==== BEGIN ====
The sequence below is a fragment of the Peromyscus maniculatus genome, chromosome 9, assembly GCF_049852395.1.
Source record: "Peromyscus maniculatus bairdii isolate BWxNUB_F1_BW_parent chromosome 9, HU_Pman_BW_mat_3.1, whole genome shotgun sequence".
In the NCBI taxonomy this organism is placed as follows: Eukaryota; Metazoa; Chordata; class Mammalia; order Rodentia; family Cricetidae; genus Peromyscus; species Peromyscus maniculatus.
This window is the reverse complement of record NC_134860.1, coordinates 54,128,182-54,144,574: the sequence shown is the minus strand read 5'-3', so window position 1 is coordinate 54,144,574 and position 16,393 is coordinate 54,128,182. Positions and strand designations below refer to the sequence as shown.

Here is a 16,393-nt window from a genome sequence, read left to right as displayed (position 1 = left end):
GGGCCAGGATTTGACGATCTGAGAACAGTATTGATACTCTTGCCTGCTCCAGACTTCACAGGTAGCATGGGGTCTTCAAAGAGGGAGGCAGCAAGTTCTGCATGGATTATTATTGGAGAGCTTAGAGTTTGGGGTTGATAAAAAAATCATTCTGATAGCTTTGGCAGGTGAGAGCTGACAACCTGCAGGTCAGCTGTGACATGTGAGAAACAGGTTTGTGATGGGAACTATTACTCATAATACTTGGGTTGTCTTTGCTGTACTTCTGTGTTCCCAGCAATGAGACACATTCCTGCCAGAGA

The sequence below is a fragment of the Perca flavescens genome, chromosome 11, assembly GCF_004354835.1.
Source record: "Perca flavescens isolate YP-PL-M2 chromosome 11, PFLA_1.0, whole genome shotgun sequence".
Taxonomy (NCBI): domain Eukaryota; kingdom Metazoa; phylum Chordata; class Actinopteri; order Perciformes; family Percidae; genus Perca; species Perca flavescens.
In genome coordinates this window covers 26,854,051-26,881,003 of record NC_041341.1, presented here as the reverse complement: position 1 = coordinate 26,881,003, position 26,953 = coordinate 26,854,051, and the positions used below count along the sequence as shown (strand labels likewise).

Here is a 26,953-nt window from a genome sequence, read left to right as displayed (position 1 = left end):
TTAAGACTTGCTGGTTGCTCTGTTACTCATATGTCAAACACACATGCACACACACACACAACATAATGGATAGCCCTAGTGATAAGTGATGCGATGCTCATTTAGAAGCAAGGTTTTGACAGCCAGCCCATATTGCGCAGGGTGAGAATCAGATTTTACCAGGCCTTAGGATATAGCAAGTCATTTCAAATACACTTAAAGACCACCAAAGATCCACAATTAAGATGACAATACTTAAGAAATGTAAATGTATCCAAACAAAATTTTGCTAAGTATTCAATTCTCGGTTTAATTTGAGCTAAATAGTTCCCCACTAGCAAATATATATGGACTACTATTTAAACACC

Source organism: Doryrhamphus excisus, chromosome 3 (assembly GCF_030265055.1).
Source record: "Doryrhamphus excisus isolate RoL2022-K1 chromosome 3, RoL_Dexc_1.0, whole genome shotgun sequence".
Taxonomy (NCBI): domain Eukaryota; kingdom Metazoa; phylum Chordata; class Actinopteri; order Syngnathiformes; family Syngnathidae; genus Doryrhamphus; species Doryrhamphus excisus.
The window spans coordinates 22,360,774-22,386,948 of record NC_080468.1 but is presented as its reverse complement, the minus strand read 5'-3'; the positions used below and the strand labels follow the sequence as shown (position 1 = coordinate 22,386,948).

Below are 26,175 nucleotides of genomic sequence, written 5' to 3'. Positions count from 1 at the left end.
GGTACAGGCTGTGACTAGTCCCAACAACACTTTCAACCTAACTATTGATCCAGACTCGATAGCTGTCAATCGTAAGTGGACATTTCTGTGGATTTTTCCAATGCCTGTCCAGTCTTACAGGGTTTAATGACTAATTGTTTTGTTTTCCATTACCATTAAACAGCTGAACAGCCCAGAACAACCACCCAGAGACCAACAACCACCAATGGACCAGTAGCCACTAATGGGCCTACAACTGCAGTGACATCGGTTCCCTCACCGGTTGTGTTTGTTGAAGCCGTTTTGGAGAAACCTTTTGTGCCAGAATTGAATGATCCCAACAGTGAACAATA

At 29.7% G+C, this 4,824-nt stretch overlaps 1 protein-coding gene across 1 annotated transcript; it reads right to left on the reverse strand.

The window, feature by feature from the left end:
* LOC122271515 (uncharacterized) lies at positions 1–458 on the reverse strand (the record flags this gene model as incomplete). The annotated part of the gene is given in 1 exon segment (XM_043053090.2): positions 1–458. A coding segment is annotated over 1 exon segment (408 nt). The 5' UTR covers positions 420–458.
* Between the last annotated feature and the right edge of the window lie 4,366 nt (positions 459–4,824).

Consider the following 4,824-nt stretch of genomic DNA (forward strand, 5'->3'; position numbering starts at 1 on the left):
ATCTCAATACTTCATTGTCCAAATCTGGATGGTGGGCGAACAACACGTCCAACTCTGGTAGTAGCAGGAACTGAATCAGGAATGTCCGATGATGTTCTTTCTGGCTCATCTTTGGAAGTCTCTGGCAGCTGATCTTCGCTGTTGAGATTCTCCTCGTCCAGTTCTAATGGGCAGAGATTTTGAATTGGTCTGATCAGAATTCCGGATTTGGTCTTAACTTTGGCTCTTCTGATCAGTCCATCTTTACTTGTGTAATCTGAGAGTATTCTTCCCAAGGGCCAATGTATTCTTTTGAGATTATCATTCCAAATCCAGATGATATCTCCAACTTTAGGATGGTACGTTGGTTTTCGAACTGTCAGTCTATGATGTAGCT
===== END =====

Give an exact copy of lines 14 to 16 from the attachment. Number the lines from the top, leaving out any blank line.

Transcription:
Source record: "Doryrhamphus excisus isolate RoL2022-K1 chromosome 3, RoL_Dexc_1.0, whole genome shotgun sequence".
Taxonomy (NCBI): domain Eukaryota; kingdom Metazoa; phylum Chordata; class Actinopteri; order Syngnathiformes; family Syngnathidae; genus Doryrhamphus; species Doryrhamphus excisus.
The window spans coordinates 22,360,774-22,386,948 of record NC_080468.1 but is presented as its reverse complement, the minus strand read 5'-3'; the positions used below and the strand labels follow the sequence as shown (position 1 = coordinate 22,386,948).